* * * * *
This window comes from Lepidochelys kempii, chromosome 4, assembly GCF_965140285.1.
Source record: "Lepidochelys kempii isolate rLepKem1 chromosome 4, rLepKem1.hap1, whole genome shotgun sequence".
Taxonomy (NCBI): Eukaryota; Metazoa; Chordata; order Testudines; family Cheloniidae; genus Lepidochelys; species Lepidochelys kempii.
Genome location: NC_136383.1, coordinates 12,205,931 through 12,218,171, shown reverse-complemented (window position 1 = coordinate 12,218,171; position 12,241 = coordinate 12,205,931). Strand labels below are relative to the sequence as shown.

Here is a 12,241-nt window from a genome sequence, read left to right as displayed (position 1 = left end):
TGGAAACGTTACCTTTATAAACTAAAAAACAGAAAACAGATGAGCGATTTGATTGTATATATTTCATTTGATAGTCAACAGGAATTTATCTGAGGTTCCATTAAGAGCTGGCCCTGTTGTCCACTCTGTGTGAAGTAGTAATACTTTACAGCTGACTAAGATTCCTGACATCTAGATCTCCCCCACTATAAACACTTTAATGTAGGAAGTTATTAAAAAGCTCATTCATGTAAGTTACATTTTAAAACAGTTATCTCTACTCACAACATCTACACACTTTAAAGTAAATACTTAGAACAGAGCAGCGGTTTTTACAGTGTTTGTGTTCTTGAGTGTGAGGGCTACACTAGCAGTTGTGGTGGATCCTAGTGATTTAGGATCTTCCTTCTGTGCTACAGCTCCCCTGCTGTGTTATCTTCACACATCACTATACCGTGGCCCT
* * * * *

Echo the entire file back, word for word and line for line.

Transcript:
This window comes from Lepidochelys kempii, chromosome 4, assembly GCF_965140285.1.
Source record: "Lepidochelys kempii isolate rLepKem1 chromosome 4, rLepKem1.hap1, whole genome shotgun sequence".
Taxonomy (NCBI): Eukaryota; Metazoa; Chordata; order Testudines; family Cheloniidae; genus Lepidochelys; species Lepidochelys kempii.
Genome location: NC_136383.1, coordinates 12,205,931 through 12,218,171, shown reverse-complemented (window position 1 = coordinate 12,218,171; position 12,241 = coordinate 12,205,931). Strand labels below are relative to the sequence as shown.

Here is a 12,241-nt window from a genome sequence, read left to right as displayed (position 1 = left end):
TGGAAACGTTACCTTTATAAACTAAAAAACAGAAAACAGATGAGCGATTTGATTGTATATATTTCATTTGATAGTCAACAGGAATTTATCTGAGGTTCCATTAAGAGCTGGCCCTGTTGTCCACTCTGTGTGAAGTAGTAATACTTTACAGCTGACTAAGATTCCTGACATCTAGATCTCCCCCACTATAAACACTTTAATGTAGGAAGTTATTAAAAAGCTCATTCATGTAAGTTACATTTTAAAACAGTTATCTCTACTCACAACATCTACACACTTTAAAGTAAATACTTAGAACAGAGCAGCGGTTTTTACAGTGTTTGTGTTCTTGAGTGTGAGGGCTACACTAGCAGTTGTGGTGGATCCTAGTGATTTAGGATCTTCCTTCTGTGCTACAGCTCCCCTGCTGTGTTATCTTCACACATCACTATACCGTGGCCCT